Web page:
Improvement works at Peel Park & the Coppice Local Nature Reserve in Accrington are now underway to increase accessibility to Pleck Meadows as part of the HEAL (Health & Environmental Action Lancashire) programme.
Earlier this year we ran a consultation and asked you for your opinions. The survey asked what work should be carried out at Pleck Meadows, how you already use the space, where any new footpaths would be helpful, and which improvements you think are the most important.
Following on from the positive results of the consultation in June 2022, it was decided that the purple route would be constructed instead of the orange route as it was the more favourable option.
Construction of the yellow and purple route began on the 24th October 2022. Work will continue for a few months, this will involve the installation of a footbridge over Pleck Brook as part of the purple route.
There will be limitations to site from Arden Hall throughout the duration of the works. Signage will be in place to redirect visitors. There will be no impact on access from Avenue Parade and Peel Park Avenue. However we ask politely that dogs are kept on leads near these areas whilst work is onging.
For more information about the habitat management and conservation activities going on at Peel Park & the Coppice, please visit HEAL Project at peel Park and The Coppice LNR
What else is happening at Pleck Meadows?
Pleck Meadow was acquired by Hyndburn Borough Council in 2018. Thanks to input from the public consultation Ribble Rivers Trust and Prospects will be implementing a management plan this year.
Together with the Prospects Foundation we cut back Pleck Meadow in August to increase wildflower biodiversity. Cutting and removing the vegetation might seem like an odd way of improving wildflower biodiversity, but it helps by removing nutrients, creating a low nutrient soil which benefits native wildflowers and reduces grass growth.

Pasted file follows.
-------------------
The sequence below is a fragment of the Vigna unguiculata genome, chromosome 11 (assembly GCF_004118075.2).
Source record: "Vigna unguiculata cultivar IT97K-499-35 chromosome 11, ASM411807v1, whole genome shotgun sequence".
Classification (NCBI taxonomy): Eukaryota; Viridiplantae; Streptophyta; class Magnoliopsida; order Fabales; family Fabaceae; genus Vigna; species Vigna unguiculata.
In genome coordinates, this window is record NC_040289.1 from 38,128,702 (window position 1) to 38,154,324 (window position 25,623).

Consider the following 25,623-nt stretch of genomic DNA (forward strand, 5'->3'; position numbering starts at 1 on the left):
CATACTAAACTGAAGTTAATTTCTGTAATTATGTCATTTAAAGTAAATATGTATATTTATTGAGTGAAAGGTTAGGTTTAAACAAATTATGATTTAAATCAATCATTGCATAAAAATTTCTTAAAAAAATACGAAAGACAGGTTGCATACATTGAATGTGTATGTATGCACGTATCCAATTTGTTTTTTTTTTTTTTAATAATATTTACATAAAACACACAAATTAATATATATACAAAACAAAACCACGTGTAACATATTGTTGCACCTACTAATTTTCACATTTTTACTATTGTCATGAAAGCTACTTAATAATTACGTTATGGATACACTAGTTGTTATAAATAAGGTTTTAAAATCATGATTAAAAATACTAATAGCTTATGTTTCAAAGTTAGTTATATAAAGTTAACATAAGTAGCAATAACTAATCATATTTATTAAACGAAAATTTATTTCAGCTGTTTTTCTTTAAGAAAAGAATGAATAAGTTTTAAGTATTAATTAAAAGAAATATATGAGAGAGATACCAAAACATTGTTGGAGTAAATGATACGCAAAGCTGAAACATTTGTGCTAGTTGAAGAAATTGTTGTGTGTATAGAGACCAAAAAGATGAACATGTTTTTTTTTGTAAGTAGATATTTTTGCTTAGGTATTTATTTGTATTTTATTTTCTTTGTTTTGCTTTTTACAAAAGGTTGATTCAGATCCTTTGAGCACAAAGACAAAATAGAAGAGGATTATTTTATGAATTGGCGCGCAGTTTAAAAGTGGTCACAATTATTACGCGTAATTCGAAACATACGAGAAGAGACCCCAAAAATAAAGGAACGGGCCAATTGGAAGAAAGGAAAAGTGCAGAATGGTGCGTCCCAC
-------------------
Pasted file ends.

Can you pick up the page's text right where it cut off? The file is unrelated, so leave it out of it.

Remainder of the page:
However, a large border of grass remains to support deer and to provide cover for smaller animals like rodents and amphibians.
Ribble Rivers Trust and the Prospects Foundation have also been doing some traditional scything and a green hay transfer. Moving green hay, which is bursting with seeds, from Slate Pits Meadow to Pleck Meadow will further increase diversity.
In the future there are plans to construct a wetland habitat on Pleck Meadow. This will benefit plant, invertebrate and amphibian species.
Will you be working anywhere else?
Ribble Rivers Trust are proud to be taking the lead on another partnership project. HEAL (Health & Environmental Action Lancashire) is a Green Recovery Challenge Fund project. The project aims to help with nature recovery, and connect people to the outdoors through education, training, recreation, and volunteering.
The £661,100 grant comes from the Government’s £40 million second round of the Green Recovery Challenge Fund. HEAL will create and restore habitats whilst improving health and wellbeing across Lancashire.
This project is the result of some specialist research and GIS analysis using our own data and evidence, and data from the Environment Agency and Lancashire County Council’s Public Health team.
For this project we gathered data on various environmental factors like flood risk, land use, habitat type, rainfall levels, and tree cover. The resulting information helps us to discover where our work could have the biggest impact for nature and the environment.
However, for this project we also used data on urban tree cover, mental and physical fitness, and childhood obesity. This means that we can also target areas which could potentially see the greatest positive impact on Lancashire residents health and wellbeing.
The work at Pleck Meadows is par of this wider project work.